Montague noted that there are plenty of places to find LGBT+ literature: LGBT+ organizations, small presses, and other awards such as the Lambda Literary Awards, for example. She reiterated that the numbers and quality of LGBT+ books have increased and that attention to intersectionality has been growing.

FOOD FOR THOUGHT

“Food Access and Literacy in the Public Library: Leveraging Community Partnerships” was presented by Darcy Coover of Charleston County Public Library in South Carolina. She discussed how the library has had successful food access and food literacy programming to combat food deserts—which are defined based on population density and distance to a food store—and food insecurity—a lack of consistent access to food necessary for a healthy life. The two circumstances overlap, but people experiencing them have different needs. She shared a few programs that were developed through community partnerships with organizations such as the Charleston County School District and the local Lowcountry Food Bank.

In 2020, the Summer Feeding program served 11,500 meals to 2,850 kids and teens. During summer break, the school district delivers meals (hot lunches three times a week and shelf-stable breakfasts and lunches for nondelivery days) to seven library locations that are in areas with high poverty rates. Children younger than 18 can pick up two meals for every day of the week. Kids Café provides afterschool snacks. In the 2020–2021 school year, the program served 1,800-plus afterschool snacks to children, and Coover expects the number to increase this year when students go back to school in person.

The program is offered by Lowcountry Food Bank, and the library got involved: Snacks such as fruit, muffins, yogurt, and cheese were packaged by the food bank and then picked up by library workers to be delivered to various locations—currently, five library branches in areas with the most food insecurity.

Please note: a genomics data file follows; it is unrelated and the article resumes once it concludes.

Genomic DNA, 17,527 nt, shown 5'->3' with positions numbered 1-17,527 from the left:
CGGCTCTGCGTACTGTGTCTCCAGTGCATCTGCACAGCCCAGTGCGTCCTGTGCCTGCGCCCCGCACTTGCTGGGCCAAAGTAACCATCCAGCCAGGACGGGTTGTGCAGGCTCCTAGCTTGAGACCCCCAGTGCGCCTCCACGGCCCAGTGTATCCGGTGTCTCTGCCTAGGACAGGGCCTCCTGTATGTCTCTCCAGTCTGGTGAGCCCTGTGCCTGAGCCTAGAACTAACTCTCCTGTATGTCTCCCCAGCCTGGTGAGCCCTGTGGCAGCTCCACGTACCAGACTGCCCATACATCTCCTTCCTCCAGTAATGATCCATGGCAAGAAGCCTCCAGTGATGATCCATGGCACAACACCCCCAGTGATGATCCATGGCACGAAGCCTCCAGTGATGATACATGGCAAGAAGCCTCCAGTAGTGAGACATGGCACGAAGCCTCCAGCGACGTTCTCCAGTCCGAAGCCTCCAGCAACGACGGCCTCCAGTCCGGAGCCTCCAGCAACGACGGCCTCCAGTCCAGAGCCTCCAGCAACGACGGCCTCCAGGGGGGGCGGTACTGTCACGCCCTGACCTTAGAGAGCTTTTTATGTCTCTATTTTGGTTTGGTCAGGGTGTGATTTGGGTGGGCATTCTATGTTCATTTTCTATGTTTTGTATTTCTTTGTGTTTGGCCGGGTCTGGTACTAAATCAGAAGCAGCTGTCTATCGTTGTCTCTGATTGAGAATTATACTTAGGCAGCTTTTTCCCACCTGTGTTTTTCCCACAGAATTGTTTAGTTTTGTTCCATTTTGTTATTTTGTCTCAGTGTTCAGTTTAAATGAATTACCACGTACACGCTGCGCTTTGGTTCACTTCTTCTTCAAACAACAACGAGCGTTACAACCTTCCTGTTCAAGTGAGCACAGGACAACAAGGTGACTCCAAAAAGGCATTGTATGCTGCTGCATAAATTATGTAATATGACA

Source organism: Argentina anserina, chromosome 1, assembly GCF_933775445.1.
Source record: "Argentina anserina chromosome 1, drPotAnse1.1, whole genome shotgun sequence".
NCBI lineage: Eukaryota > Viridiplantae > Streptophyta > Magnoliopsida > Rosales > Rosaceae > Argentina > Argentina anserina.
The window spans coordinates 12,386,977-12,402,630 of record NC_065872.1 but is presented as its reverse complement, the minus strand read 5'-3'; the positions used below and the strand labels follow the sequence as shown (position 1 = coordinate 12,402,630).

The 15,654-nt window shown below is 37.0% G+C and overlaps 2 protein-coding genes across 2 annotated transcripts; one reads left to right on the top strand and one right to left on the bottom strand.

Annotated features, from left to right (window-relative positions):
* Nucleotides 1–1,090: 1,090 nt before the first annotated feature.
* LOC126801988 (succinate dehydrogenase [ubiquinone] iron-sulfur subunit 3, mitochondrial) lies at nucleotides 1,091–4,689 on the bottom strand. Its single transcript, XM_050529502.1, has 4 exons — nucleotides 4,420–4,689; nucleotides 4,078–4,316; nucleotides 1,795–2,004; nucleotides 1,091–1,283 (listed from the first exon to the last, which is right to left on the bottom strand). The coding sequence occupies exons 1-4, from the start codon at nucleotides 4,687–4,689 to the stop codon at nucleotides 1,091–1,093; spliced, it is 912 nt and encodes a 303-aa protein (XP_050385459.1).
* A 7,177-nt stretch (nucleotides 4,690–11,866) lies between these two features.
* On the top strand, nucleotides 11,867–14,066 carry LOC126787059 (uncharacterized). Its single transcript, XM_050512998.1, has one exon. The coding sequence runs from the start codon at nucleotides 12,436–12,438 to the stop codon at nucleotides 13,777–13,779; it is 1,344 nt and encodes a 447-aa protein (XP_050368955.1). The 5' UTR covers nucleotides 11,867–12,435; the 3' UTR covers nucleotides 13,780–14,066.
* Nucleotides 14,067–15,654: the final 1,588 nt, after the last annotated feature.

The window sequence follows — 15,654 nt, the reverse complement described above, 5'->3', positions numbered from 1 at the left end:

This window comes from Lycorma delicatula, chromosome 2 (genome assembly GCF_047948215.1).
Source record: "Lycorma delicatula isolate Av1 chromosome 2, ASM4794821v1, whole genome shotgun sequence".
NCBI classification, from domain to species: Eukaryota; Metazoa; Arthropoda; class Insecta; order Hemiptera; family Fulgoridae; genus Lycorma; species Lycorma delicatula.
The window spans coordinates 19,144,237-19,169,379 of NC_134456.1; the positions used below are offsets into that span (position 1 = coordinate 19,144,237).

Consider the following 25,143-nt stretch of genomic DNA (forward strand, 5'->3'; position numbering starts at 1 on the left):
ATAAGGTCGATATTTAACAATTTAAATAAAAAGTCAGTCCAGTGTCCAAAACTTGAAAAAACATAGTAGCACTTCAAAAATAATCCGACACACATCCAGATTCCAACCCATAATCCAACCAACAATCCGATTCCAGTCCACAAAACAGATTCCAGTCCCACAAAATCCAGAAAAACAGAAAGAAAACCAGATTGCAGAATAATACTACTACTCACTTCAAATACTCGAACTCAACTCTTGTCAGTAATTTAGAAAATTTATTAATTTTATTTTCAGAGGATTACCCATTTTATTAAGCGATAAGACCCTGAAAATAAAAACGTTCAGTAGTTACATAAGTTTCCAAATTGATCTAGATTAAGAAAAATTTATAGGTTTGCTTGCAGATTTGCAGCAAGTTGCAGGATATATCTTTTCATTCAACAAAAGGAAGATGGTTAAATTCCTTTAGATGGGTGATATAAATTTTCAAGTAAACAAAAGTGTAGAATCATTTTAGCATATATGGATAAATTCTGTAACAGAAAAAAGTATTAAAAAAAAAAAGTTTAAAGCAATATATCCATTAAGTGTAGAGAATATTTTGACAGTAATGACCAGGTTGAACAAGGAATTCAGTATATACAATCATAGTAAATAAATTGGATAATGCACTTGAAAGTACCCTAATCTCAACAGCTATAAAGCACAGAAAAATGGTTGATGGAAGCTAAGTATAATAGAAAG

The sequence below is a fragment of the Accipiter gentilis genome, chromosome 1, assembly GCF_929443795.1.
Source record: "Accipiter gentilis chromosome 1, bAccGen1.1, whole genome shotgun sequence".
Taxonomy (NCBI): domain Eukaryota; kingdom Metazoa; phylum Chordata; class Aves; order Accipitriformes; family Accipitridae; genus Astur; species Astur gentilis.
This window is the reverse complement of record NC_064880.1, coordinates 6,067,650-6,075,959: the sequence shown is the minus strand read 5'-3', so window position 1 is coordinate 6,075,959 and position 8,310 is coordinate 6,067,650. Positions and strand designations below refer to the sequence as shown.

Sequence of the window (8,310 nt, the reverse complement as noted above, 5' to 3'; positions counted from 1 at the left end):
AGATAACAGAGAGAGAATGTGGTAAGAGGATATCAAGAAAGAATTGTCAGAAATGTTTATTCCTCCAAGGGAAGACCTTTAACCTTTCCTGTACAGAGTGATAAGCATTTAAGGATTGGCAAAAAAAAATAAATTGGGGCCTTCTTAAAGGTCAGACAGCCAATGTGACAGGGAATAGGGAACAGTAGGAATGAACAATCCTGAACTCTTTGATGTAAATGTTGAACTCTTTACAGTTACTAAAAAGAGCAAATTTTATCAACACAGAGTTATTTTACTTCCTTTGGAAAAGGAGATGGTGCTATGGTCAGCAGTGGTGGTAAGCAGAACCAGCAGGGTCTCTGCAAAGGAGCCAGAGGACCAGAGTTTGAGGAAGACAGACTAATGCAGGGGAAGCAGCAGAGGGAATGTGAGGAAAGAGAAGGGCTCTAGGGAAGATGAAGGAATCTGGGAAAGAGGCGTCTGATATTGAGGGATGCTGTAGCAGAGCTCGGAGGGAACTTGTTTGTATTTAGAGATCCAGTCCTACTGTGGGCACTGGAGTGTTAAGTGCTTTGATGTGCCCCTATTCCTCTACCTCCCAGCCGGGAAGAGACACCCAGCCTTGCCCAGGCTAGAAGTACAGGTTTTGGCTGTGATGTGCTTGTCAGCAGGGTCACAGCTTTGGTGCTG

This past year, the library also started doing pop-up produce giveaways with Lowcountry Food Bank. The library provides the walk-up or drive-through sites at or near its branches, and the food bank provides the produce. Both organizations’ staffers are on hand to help. People can visit to pick up reusable grocery bags of fresh fruits and vegetables (they can take as many bags as they need to feed their families). Another program, called Free & Fresh, offers a community refrigerator at one library branch in a rural area. From the fridge, residents can take produce that has been provided by various community partners.

The library hosts nutrition and cooking literacy programs, such as the 6-week Cooking Matters course, which focuses on kitchen skills, how to read nutrition labels, budgeting, and other key tasks. It is taught by Lowcountry Food Bank workers. There is also the Charlie Cart Project, a fully functional mobile kitchen on wheels. The food bank parks it at one of the library branches for 3–4 weeks. Library staffers create a curriculum for all ages that is based on recipes to use in the kitchen. There’s a full lesson plan for each recipe, which focuses on the science or history behind it; every recipe uses ingredients that are in season. The lessons also teach about knife handling, cooking methods (stir-frying, roasting, etc.), and new foods and flavors.

Coover concluded her presentation with advice on how to implement similar programming at your library: Rely on the experts who are in your community, and ask them if they want to do what they’re already doing with (and/or at) the library. Figure out small ways to start something you’re interested in trying—for example, do one produce giveaway and collect data. You can always scale up a program after you see what works. The obvious place to start is the local school district—see if it is doing summer lunches, and add yourself as a site. Then go to your local food bank—it already knows how to transport and distribute food, and you can help it reach more people in need than it might normally. Keep track of who it is you’re helping so community organizations see your value. You can also get in touch with the National Gleaning Project for reducing food waste, your local chamber of commerce, and local service organizations. If you have local farms, see if they would be willing to work with you. Your state health department will have information about food deserts and food insecurity in your area so you will know where to focus your efforts.


Brandi Scardilli is the editor of NewsBreaks and Information Today.

Email Brandi Scardilli